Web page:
PowerShell has many ways to run commands against remote computers – PowerShell remoting. It enables you to manage remote computers by running commands as if they were being run locally on your computer. You can use PowerShell Remoting to manage computers running Windows operating systems.
Why should you then configure PowerShell remoting on Azure Virtual Machines?
If you are working from terminal and don’t have Azure SDK/CLI tools installed or you don’t want or need to use GUI, but still want to have the ability to execute PowerShell cmdlets on remote machine, Enter-PsSession is your friend.
Enter-PsSession is a cmdlet which enables you to do so-called one to one remoting. It starts an interactive session with a single remote computer. During the session, the commands that you type run on the remote computer just as if you were typing directly on the remote computer. You can even start an interactive session using Secure Shell (SSH), if SSH is configured on the remote computer (for example Linux box with SSH enabled).
Steps to make it work on Azure VM
When VM is created inbound access to VM is controlled via NSG (Network Security Group). How to create Azure VM you can follow along with this tutorial.
To be able to access it outside virtual network, we need to configure access and add network rules to be able to access the VM.
First let’s find the NSG we need to modify.
If you already know the name of NSG or group, you can use the following PowerShell query to get all security network groups. In our case that is vm-pwsh-remote-nsg.
If you don’t know and you only know resource group name and/or VM, you can get that by using this script.
Result is as expected above:
Now that we know how to get the NSG, let’s add security rules to be able to access VM from the outside world. As we will work remotely with virtual machines, we need to enable WinRM access to the machine. More about that here.
WinRM listens on port 5986. Let’s add that port to the NSG.
We need the NSG object – using the code above – we need to store it in a variable
$networkSecurityGroup=Get-AzNetworkSecurityGroup | Where-Object -Property Id -EQ $nic.NetworkSecurityGroup.Id
Then we need to define rule with properties and update the security group (don’t forget to update the security group with latest settings):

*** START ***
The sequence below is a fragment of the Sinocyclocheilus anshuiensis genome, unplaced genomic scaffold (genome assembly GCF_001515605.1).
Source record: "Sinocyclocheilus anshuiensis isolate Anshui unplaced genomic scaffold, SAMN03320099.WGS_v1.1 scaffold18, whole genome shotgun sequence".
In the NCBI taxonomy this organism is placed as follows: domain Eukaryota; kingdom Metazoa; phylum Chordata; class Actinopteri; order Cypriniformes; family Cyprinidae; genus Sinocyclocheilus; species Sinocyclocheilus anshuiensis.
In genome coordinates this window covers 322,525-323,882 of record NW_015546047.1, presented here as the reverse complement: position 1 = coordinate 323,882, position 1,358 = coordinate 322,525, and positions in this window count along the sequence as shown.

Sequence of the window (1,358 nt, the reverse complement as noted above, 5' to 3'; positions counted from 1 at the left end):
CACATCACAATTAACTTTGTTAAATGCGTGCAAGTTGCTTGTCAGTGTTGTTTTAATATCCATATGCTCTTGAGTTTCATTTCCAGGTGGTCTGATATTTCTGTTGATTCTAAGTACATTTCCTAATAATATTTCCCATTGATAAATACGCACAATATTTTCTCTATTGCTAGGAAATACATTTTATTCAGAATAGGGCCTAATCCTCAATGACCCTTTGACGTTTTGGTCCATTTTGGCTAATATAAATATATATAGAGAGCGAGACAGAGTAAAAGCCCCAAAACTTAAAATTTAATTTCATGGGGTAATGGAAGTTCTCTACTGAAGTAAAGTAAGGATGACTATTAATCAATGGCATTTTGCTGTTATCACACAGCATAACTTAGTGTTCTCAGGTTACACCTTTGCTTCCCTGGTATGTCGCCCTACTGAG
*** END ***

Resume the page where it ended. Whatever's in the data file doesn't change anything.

Now we need to configure the client machine (from which we will execute remote calls) to “trust the remote machine”. We can use PowerShell provider wsman to do the trick (change the name of the computer name to the appropriate name of the Azure Virtual Machine):
Set-Item wsman:\localhost\Client\TrustedHosts -value <ComputerName>
After confirming the host, we need to enable the remote PS on the Azure VM. The easiest way to do so is through custom script extension on Azure Virtual Machine or via Run command via PowerShell.
We need to execute this script, which essentially enable remote powershell execution, adds to security system on host machine the firewall rule to allow WinRM connections and creates new self-signed certificate for auth purposes.
To execute I will use Run command via Azure PowerShell:
Result should be a success.
Now that we have that we can connect to the Azure VM via PowerShell remoting.
Setting the SkipCaCheck flag bypasses the requirement to import a certificate to the VM when you start the session. You need to provide IP of the VM and then you provide credentials to login to the VM.
When finished, you get PWSH and you can perform whatever you need to do in that machine.
When working from PowerShell it makes sense to create access to remotely connect to VM. If you have multiple machines, you can then leverage the option to execute command, cmdlets, managements on multiple machines at once, easing the management and execution of desired operation.
It is not easy, but not so complex if you follow a few simple steps. I do think reward of having one tool to rule them all very beneficial and time efficient.